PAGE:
When this extended comedy sketch works, it works quite well. In their role as co-directors, Mr. Domutz and Mr. Lovins display a fine visual comic sense – there is a good deal of precisely directed posing and mugging, including a clever recreation of the show’s opening credits that sets a promisingly loopy tone for the evening. Salvatore Garguilo is a dead ringer for David Duchovny’s Fox Muldar and has a hilarious comic take on Duchovny’s air of “alienation” and disinterest; and Laura Gurry is appropriately dyspeptic impersonating Gillian Anderson’s Dana Scully role, although he doesn’t quite match Garguilo’s level of comic exaggeration. The character names – he’s Agent Facts Muller, and she’s Agent Donna Scowley – are symptomatic, though, of the imprecision of the writing since Duchovny is actually the “scowly” one and Anderson is the one always searching for “facts.”
Another running gag plays off of another continuing character in the TV show, a particularly malevolent assassin who chain-smokes. Called “Emphysema Man” here, James Hay misses the cold-blooded, lip-curling sneer and world-weary stoop of the TV original that could have made this gag a truly dead-on bit of hilarity; still, there is a hint of well thought out satire in his constant battle with the “no smoking” house rules of Rose’s Turn. Ironically, the most impressive performance of all is from J.M. McDonough as Scrooge, although it is not a comic exaggeration at all; rather, it is a beautifully acted, nuanced, believable caricature that nearly rivals Alistair Sims’ classic film portrayal. Bruce Barton and Jane Mendez are also appealing in their true-to-Dickens portrayals of Scrooge’s nephew Fred and lost love Belle, respectively. Unfortunately, Dickens proves to be the undoing of what should be an irreverently wild evening of unearthly delight. Domutz and Lovins’s fidelity to the original A Christmas Carol, with stretches of narrative, quoted verbatim, is the soft underbelly of what one wishes were a more ferociously satirical creation. Though it has lots of attitude, this pleasant little show rarely shows its teeth. There are two bits of musical writing in the evening, however, that are quite clever. The first is composer E. Karl Gallmeyer’s witty opening rendition of The X-Files theme music poisonously laced with traditional Christmas Carols; the other is the very silly, barely relevant afterthought of an encore, the cast’s singing of “The Twelve Days Of Christmas” with lyrics referring to an alien abduction (my personal favorite: those fifth-day golden rings being replaced by “five anal probes”).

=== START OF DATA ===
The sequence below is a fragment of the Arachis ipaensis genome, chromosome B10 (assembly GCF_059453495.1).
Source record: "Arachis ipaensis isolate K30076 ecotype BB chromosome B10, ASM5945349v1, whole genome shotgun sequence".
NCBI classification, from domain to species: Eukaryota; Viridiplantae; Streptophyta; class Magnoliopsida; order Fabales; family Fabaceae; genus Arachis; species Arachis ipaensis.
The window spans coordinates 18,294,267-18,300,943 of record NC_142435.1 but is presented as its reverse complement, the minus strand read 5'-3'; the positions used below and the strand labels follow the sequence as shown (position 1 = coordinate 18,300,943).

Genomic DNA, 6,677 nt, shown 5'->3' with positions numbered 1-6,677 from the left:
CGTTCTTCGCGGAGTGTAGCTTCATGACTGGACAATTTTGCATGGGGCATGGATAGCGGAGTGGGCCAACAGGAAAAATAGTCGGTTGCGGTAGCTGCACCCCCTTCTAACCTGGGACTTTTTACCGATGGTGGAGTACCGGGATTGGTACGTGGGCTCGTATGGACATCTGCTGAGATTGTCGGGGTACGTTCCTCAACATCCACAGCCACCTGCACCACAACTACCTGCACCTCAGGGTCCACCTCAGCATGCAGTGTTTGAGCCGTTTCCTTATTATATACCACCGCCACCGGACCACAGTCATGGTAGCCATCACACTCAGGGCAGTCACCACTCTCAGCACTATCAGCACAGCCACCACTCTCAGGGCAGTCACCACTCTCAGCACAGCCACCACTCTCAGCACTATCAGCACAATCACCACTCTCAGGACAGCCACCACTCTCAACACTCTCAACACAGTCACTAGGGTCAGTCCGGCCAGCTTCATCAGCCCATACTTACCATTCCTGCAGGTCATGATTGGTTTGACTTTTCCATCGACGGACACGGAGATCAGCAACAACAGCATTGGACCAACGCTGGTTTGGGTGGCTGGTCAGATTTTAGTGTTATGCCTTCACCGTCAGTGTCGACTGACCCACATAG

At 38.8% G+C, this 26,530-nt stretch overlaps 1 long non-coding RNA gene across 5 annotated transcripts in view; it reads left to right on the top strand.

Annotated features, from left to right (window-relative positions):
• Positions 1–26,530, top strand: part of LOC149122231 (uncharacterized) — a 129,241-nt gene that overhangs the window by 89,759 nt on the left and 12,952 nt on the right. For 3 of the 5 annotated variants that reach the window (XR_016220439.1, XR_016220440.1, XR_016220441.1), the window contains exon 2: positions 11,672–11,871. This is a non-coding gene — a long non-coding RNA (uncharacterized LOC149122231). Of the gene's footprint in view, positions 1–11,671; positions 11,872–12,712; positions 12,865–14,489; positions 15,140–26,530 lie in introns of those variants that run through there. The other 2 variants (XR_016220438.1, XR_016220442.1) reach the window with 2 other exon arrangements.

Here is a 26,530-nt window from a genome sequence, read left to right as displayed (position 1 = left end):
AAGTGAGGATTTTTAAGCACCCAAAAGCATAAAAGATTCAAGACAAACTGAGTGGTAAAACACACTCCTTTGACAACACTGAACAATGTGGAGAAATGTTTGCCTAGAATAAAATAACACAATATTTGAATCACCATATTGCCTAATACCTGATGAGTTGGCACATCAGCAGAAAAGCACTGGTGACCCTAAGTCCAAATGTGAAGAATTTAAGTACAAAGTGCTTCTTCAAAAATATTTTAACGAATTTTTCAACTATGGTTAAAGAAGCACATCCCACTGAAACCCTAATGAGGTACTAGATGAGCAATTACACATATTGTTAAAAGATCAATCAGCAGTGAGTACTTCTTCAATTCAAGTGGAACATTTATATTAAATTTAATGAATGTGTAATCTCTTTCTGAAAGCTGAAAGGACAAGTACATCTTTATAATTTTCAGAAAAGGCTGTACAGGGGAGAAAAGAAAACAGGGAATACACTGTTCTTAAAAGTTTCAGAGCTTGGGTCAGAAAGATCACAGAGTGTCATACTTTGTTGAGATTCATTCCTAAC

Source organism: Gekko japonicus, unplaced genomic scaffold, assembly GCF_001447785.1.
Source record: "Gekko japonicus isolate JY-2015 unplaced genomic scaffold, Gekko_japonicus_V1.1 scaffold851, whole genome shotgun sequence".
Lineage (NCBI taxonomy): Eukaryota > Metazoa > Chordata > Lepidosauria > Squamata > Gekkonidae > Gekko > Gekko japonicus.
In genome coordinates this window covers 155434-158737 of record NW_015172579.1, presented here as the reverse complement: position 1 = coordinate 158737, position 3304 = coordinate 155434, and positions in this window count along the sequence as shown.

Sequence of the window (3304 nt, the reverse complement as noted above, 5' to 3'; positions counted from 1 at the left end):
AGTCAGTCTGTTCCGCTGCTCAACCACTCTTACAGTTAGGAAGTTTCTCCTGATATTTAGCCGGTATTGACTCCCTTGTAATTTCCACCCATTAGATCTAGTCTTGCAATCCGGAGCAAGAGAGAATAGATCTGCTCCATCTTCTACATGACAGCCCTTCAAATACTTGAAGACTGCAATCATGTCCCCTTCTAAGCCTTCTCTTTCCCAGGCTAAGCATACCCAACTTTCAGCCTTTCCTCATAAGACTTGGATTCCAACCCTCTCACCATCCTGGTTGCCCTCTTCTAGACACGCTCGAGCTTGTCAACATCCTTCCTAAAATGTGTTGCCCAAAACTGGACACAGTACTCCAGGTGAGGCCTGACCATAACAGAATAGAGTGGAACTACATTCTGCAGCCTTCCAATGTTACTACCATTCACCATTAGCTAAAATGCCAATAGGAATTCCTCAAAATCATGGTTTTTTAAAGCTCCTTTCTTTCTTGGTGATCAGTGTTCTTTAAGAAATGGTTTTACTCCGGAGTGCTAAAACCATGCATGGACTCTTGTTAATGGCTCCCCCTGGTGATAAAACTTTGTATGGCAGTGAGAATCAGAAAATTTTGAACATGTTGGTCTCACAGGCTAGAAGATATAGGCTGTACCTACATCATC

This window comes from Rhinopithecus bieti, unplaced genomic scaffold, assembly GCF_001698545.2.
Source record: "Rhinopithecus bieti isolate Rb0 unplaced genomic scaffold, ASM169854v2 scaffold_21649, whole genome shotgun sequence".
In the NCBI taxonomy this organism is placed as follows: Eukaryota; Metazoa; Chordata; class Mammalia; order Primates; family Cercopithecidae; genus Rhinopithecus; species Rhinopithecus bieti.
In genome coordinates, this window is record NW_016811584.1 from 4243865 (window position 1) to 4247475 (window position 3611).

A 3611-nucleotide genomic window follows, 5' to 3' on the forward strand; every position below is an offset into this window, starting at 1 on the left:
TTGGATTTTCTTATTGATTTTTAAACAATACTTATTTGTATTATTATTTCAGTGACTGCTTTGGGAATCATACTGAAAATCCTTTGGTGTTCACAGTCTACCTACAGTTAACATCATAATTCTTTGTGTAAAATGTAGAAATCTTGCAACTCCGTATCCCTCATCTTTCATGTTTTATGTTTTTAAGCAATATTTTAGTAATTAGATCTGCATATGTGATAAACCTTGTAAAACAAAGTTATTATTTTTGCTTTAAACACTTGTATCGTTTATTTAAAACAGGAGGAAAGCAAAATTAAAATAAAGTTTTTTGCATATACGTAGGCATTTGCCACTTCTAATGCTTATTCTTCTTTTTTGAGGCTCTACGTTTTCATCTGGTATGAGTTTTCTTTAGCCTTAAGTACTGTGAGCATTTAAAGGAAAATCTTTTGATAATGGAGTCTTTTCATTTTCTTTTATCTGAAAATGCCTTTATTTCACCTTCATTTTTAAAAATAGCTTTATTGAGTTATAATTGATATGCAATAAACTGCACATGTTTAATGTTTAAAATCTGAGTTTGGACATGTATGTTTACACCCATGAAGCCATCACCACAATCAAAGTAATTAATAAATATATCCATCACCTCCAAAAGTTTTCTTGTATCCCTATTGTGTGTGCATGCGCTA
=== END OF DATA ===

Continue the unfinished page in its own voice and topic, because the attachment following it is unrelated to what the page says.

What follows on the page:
At the risk of being a bit of a Scrooge myself, I do wish that what happens in between was more consistently funny. Still, even if TV’s The X-Files doesn’t make it back next season, I do hope The X-mas Files will continue its yearly visitations; with another year’s gestation, and some work from the authors, maybe this cute little monster will cast off its civilized skin and develop more bite.
A Study in Scarlet — Director
From: Foolscap Document, The Newsletter of “The Three Garridebs”
Volume I, Number 1, February 98
Go at once if convenient. If inconvenient, go all the same.
There is a unique theatre experience currently being presented in New York. Any attempt to dramatize A Study In Scarlet is unusual, but this one is done in a small space (about 30 seats) by ten actors playing over 25 roles – and it is very well done!
The set consists of four chairs, which become a bar, a window, or a hansom cab. All other props – the mantelpiece at 221b, Mrs. Hudson’s crockery, the Mormon wagon train are all exactly as you imagined them when you read the story – because you are allowed to imagine them here.